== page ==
As Balloon Boy dad Richard Heene prepares to be released from jail this weekend, RadarOnline.com has learned more details about his 60 day work release program.
When the infamous reality star leaves Larimer County Detention Center in Colorado, he will enter their adjacent Alternative Sentencing Unit, which is basically a half-way home.
Heene will have to find gainful employment on his own, and pay a minimum $18 a day fee back to the facility while he is housed in the community style hall.
A facility insider explained to RadarOnline.com: “It is no picnic and the rules are very strict but everybody wants to comply because it is not a lockdown facility like jail.
“He will have to have a job set-up and cannot work for himself while he is doing work release.
“People entering the program leave at a set time in the morning and return at a set time at night.
“There are also mandatory drug testing that they have to go through regular check-ups to make sure they are actually at work.
“In addition, they have to show the staff their pay stubs and pay a minimum $18 daily fee which is on a sliding scale depending on how much they are earning.
“While staying at the facility they have to clean the bathroom areas and their communal bunk and kitchen areas.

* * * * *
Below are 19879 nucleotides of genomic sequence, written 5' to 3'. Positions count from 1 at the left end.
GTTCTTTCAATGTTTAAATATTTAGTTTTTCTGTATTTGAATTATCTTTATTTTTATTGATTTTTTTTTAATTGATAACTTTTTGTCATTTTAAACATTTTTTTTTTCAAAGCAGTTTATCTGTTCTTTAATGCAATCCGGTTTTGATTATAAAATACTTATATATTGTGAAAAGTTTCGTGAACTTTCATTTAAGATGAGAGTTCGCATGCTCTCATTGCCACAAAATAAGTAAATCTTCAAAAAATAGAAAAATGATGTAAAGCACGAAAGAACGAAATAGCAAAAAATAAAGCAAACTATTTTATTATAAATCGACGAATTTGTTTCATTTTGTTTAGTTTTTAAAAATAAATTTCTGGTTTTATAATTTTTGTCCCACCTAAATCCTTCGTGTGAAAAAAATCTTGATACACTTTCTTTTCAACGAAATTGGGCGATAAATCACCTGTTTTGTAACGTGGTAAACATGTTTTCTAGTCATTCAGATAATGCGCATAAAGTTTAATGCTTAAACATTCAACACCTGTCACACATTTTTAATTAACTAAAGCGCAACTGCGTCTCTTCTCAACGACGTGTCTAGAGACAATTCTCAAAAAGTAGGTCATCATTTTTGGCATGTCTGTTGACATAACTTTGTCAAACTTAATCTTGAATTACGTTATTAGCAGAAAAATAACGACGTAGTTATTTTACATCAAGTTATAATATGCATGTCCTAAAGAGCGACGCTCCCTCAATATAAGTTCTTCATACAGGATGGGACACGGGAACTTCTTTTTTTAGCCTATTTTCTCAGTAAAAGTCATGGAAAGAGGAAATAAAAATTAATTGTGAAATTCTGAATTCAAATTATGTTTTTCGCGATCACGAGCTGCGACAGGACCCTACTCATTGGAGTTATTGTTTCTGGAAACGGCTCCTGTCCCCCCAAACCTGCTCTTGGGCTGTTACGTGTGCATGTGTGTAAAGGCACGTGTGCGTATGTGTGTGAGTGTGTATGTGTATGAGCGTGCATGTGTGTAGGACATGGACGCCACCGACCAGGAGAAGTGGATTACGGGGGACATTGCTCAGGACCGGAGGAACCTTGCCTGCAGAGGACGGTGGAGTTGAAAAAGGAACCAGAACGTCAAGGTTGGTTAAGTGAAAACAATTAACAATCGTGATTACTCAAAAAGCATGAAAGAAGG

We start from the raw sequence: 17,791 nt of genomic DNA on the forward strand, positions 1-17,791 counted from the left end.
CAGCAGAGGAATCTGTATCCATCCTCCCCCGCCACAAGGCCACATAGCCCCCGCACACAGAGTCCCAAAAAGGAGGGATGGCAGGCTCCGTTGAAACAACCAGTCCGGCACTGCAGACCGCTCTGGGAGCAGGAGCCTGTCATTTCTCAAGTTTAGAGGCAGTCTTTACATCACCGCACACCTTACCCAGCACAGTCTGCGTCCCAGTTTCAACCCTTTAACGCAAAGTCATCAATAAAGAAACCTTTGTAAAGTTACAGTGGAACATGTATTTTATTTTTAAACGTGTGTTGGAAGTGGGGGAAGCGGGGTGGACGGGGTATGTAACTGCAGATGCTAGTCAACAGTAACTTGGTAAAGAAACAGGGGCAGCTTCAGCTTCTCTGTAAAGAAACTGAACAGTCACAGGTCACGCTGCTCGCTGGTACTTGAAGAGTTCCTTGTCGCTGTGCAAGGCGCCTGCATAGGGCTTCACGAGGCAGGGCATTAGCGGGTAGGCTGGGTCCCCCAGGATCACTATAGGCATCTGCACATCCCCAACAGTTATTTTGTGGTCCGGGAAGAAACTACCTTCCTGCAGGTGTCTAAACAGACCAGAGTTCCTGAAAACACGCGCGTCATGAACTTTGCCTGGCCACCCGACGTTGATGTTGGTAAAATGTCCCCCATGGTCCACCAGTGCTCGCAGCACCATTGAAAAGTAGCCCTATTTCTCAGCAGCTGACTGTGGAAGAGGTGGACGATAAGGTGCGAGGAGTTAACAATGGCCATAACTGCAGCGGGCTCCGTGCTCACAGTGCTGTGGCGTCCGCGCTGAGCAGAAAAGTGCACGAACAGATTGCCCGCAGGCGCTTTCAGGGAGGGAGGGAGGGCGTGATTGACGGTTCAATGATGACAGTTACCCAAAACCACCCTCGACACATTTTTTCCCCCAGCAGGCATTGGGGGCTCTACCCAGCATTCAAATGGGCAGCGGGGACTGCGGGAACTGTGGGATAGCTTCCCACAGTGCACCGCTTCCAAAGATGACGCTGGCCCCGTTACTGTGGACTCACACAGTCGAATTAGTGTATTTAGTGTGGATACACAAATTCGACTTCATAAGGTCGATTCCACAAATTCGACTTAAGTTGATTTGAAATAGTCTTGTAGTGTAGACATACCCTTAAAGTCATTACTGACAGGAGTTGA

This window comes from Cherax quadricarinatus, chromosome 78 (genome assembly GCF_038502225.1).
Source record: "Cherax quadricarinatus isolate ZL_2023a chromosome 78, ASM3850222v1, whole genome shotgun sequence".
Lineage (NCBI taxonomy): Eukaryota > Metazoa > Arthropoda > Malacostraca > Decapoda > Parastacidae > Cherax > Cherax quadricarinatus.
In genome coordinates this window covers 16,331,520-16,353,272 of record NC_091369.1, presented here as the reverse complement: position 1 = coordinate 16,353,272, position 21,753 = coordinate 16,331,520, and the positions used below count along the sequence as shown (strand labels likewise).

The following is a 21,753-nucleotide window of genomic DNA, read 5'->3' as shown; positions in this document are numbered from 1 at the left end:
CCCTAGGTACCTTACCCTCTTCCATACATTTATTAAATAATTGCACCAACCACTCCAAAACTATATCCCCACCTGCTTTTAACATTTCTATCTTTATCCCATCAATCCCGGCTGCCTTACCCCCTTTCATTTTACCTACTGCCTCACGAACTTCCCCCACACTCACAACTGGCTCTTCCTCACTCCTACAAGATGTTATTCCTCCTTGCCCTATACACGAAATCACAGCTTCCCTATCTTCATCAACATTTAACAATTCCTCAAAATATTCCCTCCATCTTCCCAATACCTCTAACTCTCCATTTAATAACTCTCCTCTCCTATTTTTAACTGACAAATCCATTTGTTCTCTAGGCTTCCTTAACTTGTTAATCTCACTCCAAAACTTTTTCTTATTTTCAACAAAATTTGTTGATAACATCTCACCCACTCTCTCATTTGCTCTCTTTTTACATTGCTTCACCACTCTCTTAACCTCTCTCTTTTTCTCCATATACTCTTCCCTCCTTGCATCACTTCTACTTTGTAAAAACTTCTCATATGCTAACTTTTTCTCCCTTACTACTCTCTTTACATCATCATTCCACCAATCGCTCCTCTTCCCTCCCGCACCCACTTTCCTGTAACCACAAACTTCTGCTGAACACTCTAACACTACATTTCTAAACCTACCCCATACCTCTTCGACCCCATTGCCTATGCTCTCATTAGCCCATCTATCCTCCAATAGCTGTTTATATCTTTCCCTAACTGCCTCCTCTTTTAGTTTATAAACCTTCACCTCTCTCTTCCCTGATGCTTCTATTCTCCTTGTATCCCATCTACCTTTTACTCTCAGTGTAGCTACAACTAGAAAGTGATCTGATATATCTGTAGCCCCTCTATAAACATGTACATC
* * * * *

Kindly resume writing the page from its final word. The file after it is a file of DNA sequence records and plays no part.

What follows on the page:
“It’s pretty strict and if you do not comply with the rules than you can be sent straight back to jail.”
So far, Heene has not had any problems while staying with the general prison population at Larimer County Detention Center.
RadarOnline.com has learned that Heene has won over the prison officers and other inmates by pretty much keeping to himself.
He started his sentence on January 11, and was scheduled to be released six days early from his original 30 day sentence.
Under the 60 day work release program for every 15 days successfully completed he will be credited one day.
The insider added: “Everyone usually sticks to the rules and the living conditions are sparse but comfortable.
“Assignments are given out to those entering the program and any medications that people are using are checked-in and registered.
“There are females doing the program too but obviously they sleep in different areas while families are allowed to visit at set times too.
“The types of jobs that people do can vary from office work to manual jobs and school is also offered as an alternative too.
“The reality is that everyone just wants Richard Heene to successfully complete his sentence and, so far, he has been doing just that.
“Work release is his final route to freedom and the majority of people do not screw it up – hardened criminals are not permitted to enter the work release program and the success rate is very high.”
Richard Heene, whose flying saucer balloon received national attention when it was thought his six-year-old son was inside, had been sentenced to 30 days in jail and another 60 days on work release program.
Richard's wife Mayumi received four years probation and was sentenced to 20 days in jail.
Their son, Falcon, was in their home while his parents told police and others he was missing, leading everyone to think the child was in the runaway balloon.
The husband and wife have already been hit with a $42,000 bill from local, state and federal agencies for their October stunt when they claimed their six-year-old son had crawled into a hot air balloon in their back yard and been whisked away into the sky.